🎙 Eric Wall of Arcane Assets: "Bitcoiners Protect BTC Against 'Shitcoinism' But They're Also Keeping it From Valid Technical Ideas"

In this week’s episode I speak with Eric Wall, chief investment officer at Arcane Assets. Eric has many claims to fame. One is the now renowned Bitcoin rainbow chart which overlays the color scheme over the bitcoin price in a way that would imply it helps predict future prices. But that’s exactly what he wanted to debunk. After diving into the math and statistics of technical analysis he has become resolutely against it as an investment tool.

His other claim to fame is that he used to be known as the Altcoin Slayer, thanks to his brutal takedowns of non-bitcoin tokens in the 2017 ICO era, which made him popular among Bitcoin maximalists. But he’s not a maximalist anymore, and sees value in other blockchains as he has recognized they can fulfill use cases that Bitcoin can’t. He even argues Bitcoin risks being overtaken by Ethereum if it doesn’t adopt some ETH’s own features and developments, such as a fee-burning mechanism and a more expressive scripting language. 

In any case, he believes that even if Bitcoin doesn’t become more programmable, it could remain the sector’s “digital gold” while Ethereum continues to develop as the settlement layer for financial applications. Still, there’s a little bit of maximalism left in him as he believes Ethereum flippening over Bitcoin, or any coin overtaking Bitcoin, would be a disaster for crypto as a whole, as it would prove that the sector doesn’t have a viable store of value.

Finally, something that isn’t really a claim to fame but maybe should be, is that when Eric had to choose between his comfy job at Nasdaq or Crypto Twitter, he chose Crypto Twitter. Hang tight for a fascinating interview.

The podcast was led by Camila Russo, and edited by Alp Gasimov. Transcript was edited by Owen Fernau.

🎙Listen to the interview in this week’s podcast episode here:


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👀 Only paid subscribers have access to the full interview transcript below.

Eric Wall: I was a computer science student at Lund University in Sweden. I discovered Bitcoin, I heard about it in 2011, and then I made my first investment in 2012. And at my university, we were covering the Tor network, figuring out how the Tor network works, and that led me to the dark web and discovering Bitcoin, and finally made an investment in 2012. 

If I hadn't gone into computer science, I would probably have gone into finance. And with Bitcoin, I think I found an element that had overlaps from both. It had both the computer science and the financial element. And also, for me, it was like this was an asset class with a clean slate. So if I went into this asset and started to develop my experience and expertise within that domain, I assumed I could quite rapidly become one of the more knowledgeable people in the domain. So that was the first reaction and my initial thoughts on why I got into it.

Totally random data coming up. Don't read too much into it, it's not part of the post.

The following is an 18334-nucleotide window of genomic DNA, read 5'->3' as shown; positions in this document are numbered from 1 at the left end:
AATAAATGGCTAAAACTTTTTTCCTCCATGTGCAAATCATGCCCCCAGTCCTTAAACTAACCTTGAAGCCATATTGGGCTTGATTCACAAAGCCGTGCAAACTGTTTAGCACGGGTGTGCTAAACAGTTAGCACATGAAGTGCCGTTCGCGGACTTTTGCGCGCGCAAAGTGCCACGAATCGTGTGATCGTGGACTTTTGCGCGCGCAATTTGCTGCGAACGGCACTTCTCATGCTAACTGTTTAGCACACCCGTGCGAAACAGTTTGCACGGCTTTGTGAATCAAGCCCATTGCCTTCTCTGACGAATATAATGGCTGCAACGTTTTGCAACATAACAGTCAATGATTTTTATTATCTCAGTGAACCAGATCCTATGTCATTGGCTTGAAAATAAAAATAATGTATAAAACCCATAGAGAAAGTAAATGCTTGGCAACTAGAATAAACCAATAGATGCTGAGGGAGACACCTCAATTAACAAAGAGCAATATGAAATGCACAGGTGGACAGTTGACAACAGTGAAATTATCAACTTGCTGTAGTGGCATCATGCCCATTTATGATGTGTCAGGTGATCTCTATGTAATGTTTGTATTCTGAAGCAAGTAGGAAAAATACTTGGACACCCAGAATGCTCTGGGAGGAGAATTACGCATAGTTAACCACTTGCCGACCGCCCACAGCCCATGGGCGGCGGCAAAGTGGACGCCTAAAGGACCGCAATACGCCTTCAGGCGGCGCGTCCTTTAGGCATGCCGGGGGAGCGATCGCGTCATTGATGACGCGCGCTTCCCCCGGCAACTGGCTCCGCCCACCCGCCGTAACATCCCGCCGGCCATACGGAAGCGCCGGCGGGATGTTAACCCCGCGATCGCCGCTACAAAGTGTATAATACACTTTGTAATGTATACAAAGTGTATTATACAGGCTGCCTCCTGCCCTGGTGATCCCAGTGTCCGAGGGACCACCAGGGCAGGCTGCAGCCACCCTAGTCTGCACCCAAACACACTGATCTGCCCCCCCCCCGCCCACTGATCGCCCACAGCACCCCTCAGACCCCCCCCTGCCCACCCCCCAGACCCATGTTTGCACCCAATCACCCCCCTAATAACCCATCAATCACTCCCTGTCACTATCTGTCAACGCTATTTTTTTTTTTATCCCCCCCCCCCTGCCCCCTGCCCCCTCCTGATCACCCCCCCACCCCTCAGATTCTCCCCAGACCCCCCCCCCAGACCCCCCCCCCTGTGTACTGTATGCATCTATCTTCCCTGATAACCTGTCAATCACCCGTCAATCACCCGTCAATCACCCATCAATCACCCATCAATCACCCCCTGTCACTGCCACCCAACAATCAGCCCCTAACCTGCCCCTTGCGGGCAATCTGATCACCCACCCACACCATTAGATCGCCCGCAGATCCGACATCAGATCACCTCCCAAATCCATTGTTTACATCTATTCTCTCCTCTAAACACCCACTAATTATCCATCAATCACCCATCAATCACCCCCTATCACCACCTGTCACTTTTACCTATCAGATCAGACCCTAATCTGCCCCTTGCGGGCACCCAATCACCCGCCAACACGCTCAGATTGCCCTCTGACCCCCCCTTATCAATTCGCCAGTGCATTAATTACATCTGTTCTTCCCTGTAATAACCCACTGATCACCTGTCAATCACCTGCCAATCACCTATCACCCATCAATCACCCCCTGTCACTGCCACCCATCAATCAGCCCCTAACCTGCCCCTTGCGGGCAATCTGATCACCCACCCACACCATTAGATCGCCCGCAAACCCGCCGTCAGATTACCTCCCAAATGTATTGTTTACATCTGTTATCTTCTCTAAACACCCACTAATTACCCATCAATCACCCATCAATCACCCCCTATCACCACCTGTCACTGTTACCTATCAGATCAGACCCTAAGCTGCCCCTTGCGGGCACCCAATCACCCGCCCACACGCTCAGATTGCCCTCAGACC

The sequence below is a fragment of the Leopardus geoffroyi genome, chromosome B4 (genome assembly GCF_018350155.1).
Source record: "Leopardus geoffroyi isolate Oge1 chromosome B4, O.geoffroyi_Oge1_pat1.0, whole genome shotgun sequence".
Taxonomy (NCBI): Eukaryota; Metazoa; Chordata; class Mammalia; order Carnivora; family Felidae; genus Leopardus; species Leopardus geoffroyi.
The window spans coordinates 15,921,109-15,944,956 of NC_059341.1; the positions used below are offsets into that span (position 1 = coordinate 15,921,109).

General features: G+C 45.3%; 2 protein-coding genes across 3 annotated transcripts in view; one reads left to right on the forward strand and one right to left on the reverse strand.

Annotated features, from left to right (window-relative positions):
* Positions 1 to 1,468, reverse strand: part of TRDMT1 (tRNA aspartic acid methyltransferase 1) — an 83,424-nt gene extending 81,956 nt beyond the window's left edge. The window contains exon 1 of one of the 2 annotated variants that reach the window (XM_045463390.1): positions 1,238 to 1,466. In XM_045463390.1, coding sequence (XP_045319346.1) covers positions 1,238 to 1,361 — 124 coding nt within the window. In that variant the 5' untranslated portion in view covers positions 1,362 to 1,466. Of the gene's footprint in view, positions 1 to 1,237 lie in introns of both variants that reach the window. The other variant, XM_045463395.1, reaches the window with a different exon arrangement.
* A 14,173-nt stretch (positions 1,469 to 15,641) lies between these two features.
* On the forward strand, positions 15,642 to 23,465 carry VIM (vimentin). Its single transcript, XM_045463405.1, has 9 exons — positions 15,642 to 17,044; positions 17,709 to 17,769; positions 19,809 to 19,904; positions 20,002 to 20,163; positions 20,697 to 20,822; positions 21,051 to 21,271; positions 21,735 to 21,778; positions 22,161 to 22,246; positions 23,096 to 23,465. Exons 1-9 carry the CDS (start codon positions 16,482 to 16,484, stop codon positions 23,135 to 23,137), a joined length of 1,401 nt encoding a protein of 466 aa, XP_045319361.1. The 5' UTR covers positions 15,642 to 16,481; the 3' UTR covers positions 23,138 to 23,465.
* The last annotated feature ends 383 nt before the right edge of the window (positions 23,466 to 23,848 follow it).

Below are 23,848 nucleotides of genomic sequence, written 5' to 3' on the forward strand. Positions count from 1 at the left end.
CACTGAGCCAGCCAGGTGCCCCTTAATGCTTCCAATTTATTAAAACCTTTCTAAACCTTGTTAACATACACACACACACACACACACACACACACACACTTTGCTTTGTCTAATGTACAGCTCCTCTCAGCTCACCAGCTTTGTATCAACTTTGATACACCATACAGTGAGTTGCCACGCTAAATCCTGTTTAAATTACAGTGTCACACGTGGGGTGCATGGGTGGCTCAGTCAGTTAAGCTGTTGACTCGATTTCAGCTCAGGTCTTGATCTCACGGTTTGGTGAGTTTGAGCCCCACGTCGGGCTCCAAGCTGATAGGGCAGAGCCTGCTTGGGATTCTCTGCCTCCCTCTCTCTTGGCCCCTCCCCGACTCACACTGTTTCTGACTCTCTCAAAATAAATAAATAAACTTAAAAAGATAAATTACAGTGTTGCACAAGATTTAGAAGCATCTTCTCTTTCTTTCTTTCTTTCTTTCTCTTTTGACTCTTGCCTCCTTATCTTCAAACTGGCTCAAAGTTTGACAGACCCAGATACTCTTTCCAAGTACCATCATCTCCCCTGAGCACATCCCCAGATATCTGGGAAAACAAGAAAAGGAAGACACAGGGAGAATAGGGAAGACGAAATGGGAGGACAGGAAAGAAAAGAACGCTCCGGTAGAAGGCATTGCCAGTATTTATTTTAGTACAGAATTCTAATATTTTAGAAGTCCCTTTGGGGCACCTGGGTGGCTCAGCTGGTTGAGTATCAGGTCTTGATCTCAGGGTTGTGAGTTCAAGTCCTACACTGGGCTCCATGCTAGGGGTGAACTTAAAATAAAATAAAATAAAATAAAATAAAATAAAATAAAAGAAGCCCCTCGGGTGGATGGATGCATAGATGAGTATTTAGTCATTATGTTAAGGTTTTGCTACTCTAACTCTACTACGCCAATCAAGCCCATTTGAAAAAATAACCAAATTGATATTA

“If I hadn't gone into computer science, I would probably have gone into finance. And with Bitcoin, I think I found an element that had overlaps from both.”

And I also wanted to understand how financial markets work and how trading works. So that sort of led me astray, actually, for a couple of years. Between 2012 and 2014, I was heavily involved in the technical analysis domain. Those are the types of people that you see that publish the charts with lines and the MACD indicators and the RSI indicators. And I was trying to use the same indicators that I saw that other prominent traders were using. And what happened was, I got far enough into my computer science studies and had learned to program sufficiently well that I was able to back test my trading strategies that I had developed and learned from other traders. 

And that was a point of disillusionment for me because I discovered from a statistical perspective, there wasn't an empirical basis for the trading activities that I was doing were actually statistically profitable. So I started to ask other traders, do you have an empirical basis for using these indicators, and most of them did not. And it made me start to question the entire technical analysis domain when it comes to charting. 

“I started to ask other traders, do you have an empirical basis for using these indicators, and most of them did not.” 

And for some reason, I still somehow remain profitable. But what I understood was that there was always a discretionary element that I brought into my trades, like there was something going on in the industry. For example, I could see that there was some momentum building up around the Lightning Network that was finally going to solve the scalability issues for the Bitcoin network and I read the whitepaper of the Lightning Network. And those types of signals in the market, items that are connected to reality, were something that I could trade on. So I eventually eliminated all the indicators, chart-based, pattern-based trading, and now I try to distance myself from everything that has to do with technical analysis and focus on fundamental analysis and sentiment-driven analysis. 

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